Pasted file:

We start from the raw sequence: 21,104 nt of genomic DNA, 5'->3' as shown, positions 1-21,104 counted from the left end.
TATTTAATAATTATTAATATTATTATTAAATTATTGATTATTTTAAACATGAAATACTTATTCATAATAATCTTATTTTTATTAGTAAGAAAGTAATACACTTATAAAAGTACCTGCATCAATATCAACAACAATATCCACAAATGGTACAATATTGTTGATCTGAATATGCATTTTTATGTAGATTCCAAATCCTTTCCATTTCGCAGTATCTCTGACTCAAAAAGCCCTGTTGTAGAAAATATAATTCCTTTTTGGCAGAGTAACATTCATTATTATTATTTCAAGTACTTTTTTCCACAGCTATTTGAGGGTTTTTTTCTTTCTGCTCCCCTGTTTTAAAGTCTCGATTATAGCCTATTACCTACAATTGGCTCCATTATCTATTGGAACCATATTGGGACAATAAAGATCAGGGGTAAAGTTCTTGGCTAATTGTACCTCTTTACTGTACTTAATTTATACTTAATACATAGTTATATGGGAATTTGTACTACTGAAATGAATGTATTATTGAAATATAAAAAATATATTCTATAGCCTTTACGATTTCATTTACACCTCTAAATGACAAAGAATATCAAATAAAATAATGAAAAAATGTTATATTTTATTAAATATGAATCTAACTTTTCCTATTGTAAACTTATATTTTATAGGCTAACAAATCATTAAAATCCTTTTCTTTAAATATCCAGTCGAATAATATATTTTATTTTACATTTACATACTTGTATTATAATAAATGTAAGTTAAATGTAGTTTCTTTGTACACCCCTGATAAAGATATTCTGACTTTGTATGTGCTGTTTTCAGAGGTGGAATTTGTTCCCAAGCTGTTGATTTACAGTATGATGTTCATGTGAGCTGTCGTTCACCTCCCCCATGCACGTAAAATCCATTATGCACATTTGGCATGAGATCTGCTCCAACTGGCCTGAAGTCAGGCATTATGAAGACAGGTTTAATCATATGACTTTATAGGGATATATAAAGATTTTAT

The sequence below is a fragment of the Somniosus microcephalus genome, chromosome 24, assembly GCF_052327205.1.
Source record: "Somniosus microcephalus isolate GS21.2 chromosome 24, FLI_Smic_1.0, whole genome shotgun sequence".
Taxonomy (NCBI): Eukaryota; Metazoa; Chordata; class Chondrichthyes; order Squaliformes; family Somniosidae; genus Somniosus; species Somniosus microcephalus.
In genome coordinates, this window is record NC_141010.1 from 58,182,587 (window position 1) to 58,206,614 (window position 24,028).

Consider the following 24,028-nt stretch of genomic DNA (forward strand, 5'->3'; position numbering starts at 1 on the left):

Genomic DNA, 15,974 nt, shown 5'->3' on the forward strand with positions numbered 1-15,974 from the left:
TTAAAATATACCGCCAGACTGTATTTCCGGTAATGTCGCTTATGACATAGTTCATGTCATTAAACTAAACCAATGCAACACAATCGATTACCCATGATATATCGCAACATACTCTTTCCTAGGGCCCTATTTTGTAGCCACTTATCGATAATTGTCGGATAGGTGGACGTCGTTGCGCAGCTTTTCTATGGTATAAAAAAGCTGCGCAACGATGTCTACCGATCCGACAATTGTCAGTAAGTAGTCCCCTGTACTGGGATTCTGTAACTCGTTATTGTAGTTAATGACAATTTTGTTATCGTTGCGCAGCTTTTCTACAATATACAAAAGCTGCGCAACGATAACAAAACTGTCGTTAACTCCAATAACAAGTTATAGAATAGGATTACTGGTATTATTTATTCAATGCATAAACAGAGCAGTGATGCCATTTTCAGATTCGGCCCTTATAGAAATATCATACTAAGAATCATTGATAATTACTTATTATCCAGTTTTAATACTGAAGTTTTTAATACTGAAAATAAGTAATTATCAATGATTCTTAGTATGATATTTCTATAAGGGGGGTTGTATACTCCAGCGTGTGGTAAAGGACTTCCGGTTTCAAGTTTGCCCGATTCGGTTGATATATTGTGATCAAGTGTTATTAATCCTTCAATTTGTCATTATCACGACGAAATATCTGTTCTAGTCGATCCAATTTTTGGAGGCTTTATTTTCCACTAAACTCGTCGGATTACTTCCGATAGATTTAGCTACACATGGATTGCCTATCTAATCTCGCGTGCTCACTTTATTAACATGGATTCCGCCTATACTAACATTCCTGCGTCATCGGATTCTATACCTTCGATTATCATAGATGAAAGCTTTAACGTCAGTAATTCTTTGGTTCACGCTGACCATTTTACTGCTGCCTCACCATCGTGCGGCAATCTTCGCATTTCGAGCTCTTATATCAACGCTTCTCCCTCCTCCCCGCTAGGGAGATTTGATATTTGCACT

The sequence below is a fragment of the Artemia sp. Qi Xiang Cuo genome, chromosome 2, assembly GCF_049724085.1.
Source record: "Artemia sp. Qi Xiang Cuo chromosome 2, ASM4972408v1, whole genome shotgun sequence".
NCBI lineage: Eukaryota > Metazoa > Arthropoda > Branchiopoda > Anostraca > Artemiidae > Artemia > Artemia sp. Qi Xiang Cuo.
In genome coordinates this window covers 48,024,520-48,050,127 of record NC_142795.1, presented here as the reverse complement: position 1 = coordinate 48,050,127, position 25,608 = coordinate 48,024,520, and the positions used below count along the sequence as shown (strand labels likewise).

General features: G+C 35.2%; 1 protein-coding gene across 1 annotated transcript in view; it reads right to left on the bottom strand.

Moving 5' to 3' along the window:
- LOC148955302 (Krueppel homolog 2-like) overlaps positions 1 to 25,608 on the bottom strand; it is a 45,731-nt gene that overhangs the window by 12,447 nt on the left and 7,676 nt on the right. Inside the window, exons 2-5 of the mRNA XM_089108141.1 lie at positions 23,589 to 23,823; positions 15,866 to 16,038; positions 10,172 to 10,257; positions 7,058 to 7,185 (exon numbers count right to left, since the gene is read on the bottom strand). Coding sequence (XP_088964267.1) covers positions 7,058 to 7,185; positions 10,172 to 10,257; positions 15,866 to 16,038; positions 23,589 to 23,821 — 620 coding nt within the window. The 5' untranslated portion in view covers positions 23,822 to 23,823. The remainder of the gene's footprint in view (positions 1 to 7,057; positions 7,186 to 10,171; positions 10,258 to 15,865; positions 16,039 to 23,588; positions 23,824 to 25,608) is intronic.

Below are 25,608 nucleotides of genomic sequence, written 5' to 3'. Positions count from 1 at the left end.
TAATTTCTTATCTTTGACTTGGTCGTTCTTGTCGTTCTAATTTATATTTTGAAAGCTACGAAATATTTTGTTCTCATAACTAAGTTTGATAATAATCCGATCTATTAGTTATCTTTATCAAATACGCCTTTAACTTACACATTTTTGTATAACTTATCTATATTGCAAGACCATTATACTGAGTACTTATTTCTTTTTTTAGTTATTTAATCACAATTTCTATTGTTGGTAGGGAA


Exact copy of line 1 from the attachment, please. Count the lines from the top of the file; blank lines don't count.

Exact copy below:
We start from the raw sequence: 21,104 nt of genomic DNA, 5'->3' as shown, positions 1-21,104 counted from the left end.